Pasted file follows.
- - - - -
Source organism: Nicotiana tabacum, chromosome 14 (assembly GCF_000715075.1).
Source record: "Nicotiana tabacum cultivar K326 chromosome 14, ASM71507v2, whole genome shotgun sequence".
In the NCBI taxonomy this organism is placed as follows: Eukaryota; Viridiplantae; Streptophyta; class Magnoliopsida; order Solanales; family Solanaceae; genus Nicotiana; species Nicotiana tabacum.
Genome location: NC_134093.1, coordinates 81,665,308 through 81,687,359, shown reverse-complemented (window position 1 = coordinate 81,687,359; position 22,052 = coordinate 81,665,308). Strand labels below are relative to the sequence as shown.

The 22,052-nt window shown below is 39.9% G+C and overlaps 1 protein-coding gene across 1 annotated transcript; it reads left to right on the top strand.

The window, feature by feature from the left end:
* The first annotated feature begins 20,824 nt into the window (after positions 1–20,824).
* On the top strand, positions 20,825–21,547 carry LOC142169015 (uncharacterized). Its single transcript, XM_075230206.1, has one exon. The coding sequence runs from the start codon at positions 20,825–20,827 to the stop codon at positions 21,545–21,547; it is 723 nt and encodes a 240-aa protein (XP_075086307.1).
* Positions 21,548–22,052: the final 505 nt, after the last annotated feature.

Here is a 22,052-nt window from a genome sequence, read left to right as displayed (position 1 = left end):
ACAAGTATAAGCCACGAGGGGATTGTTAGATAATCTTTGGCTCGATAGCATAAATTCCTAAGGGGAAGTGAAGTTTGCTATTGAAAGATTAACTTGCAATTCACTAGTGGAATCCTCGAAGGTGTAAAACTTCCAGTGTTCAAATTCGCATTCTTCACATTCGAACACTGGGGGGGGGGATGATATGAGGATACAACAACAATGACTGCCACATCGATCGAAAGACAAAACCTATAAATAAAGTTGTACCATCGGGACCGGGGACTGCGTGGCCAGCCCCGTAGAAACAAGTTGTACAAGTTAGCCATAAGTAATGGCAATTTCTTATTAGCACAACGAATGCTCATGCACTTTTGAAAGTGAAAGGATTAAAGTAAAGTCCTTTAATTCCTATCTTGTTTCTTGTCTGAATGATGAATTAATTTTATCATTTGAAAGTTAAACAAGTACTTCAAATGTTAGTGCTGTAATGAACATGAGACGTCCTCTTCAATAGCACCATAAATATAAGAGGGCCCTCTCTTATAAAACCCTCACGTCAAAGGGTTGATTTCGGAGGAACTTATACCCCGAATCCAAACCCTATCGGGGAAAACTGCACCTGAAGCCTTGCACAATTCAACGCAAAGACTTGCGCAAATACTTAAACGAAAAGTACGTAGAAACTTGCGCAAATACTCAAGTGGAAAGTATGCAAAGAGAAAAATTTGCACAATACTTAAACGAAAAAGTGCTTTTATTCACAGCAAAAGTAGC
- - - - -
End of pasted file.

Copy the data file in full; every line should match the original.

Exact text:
Source organism: Nicotiana tabacum, chromosome 14 (assembly GCF_000715075.1).
Source record: "Nicotiana tabacum cultivar K326 chromosome 14, ASM71507v2, whole genome shotgun sequence".
In the NCBI taxonomy this organism is placed as follows: Eukaryota; Viridiplantae; Streptophyta; class Magnoliopsida; order Solanales; family Solanaceae; genus Nicotiana; species Nicotiana tabacum.
Genome location: NC_134093.1, coordinates 81,665,308 through 81,687,359, shown reverse-complemented (window position 1 = coordinate 81,687,359; position 22,052 = coordinate 81,665,308). Strand labels below are relative to the sequence as shown.

The 22,052-nt window shown below is 39.9% G+C and overlaps 1 protein-coding gene across 1 annotated transcript; it reads left to right on the top strand.

The window, feature by feature from the left end:
* The first annotated feature begins 20,824 nt into the window (after positions 1–20,824).
* On the top strand, positions 20,825–21,547 carry LOC142169015 (uncharacterized). Its single transcript, XM_075230206.1, has one exon. The coding sequence runs from the start codon at positions 20,825–20,827 to the stop codon at positions 21,545–21,547; it is 723 nt and encodes a 240-aa protein (XP_075086307.1).
* Positions 21,548–22,052: the final 505 nt, after the last annotated feature.

Here is a 22,052-nt window from a genome sequence, read left to right as displayed (position 1 = left end):
ACAAGTATAAGCCACGAGGGGATTGTTAGATAATCTTTGGCTCGATAGCATAAATTCCTAAGGGGAAGTGAAGTTTGCTATTGAAAGATTAACTTGCAATTCACTAGTGGAATCCTCGAAGGTGTAAAACTTCCAGTGTTCAAATTCGCATTCTTCACATTCGAACACTGGGGGGGGGGATGATATGAGGATACAACAACAATGACTGCCACATCGATCGAAAGACAAAACCTATAAATAAAGTTGTACCATCGGGACCGGGGACTGCGTGGCCAGCCCCGTAGAAACAAGTTGTACAAGTTAGCCATAAGTAATGGCAATTTCTTATTAGCACAACGAATGCTCATGCACTTTTGAAAGTGAAAGGATTAAAGTAAAGTCCTTTAATTCCTATCTTGTTTCTTGTCTGAATGATGAATTAATTTTATCATTTGAAAGTTAAACAAGTACTTCAAATGTTAGTGCTGTAATGAACATGAGACGTCCTCTTCAATAGCACCATAAATATAAGAGGGCCCTCTCTTATAAAACCCTCACGTCAAAGGGTTGATTTCGGAGGAACTTATACCCCGAATCCAAACCCTATCGGGGAAAACTGCACCTGAAGCCTTGCACAATTCAACGCAAAGACTTGCGCAAATACTTAAACGAAAAGTACGTAGAAACTTGCGCAAATACTCAAGTGGAAAGTATGCAAAGAGAAAAATTTGCACAATACTTAAACGAAAAAGTGCTTTTATTCACAGCAAAAGTAGC